By Feb.2003 it was subject to scrapping; the engines had gone, may have gone to N70BF operated by Florida Air Transport.
Sadly, when it was offered as a firetrainer to the Rescue Services of Melbourne, it was refused and '41TA was moved to the county trash dump!
By 26Apr03 it was still intact, sans props and engines, but scrapping was scheduled for the summer.
In nov09 the forward fuselage was reported as "propped against a shed or a building".
Then Trans Air Supply Corporation of Melbourne,FL donated the nose and front fuselage (31') of DC-6BF N841TA to The 1940 Air Terminal Museum and as such was delivered to Houston on 31Oct03.
Where it was again stored, as a 'possible future project'.
Rolf Patzner sent me the lowdown on that interesting details on F-AJDX
"Compagnie Generale Aeropostale Potez 25 (replica) F-AJDX:
- this airplane is a film star
- it was purpose built for the first IMAX movie Wings Of Courage 1995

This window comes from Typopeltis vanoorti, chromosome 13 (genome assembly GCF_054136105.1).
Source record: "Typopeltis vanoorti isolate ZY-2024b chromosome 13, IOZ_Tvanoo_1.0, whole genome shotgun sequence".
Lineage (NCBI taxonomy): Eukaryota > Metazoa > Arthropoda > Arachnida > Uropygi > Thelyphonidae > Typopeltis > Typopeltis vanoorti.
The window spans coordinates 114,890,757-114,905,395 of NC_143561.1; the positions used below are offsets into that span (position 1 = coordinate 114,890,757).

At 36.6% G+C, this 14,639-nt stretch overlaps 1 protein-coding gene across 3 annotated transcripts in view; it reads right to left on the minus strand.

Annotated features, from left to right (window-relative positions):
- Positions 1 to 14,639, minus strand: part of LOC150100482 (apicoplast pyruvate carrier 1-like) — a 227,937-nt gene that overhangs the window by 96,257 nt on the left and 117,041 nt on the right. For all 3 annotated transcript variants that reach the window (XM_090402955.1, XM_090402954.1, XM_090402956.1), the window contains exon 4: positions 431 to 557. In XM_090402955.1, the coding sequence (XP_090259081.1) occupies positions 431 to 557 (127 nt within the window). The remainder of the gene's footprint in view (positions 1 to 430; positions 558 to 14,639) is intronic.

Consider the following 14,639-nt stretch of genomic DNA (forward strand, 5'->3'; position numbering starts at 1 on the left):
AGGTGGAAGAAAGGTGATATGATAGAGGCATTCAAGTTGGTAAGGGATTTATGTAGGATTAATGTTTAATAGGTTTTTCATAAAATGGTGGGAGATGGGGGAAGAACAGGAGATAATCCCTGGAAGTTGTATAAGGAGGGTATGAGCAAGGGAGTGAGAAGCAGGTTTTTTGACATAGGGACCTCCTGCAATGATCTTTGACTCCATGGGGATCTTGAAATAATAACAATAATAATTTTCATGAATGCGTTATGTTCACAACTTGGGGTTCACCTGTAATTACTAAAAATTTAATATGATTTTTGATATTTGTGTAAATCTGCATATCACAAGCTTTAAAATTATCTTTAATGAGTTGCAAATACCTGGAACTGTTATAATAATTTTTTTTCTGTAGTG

- it has been constructed out of a Grumman Ag Cat
- while on filming it has been once equipped with a prop turbine to cope better with the high altitude
- it was flown by stunt pilot Tom Danaher reference, see last page left below corner:
The Sikorsky S-58B N887 (c/n 58482) is a bit of an odd one here, me thinks.
In my reference guidebook (Aviation Museums and Collections of North America, by Bob Ogden, published
by Air-Britain). I had also listed a Sikorsky S-43 N440, once flown by Howard Hughes; it was expected
the collection but
probably that deal fell through. The same guidebook listed -erroneously- DC-3 CU-T1192 as well.
www.facebook.com/permalink.php?story_fbid=359572518322&id=107219770980 - the deal did not come to fruition.
My guidebook did not include this fine looking
Cessna T-50 Bobcat, N78UC. Indeed a nice surprise.
On FAA's N-inquiry page I found it was registered to Dennis J. Winegarner of New Braunfels,TX; reg'd 28may08.
Michael Bludworth, volunteer at the museum, wrote me in Dec.2015 that this T-50 is on loan to the museum.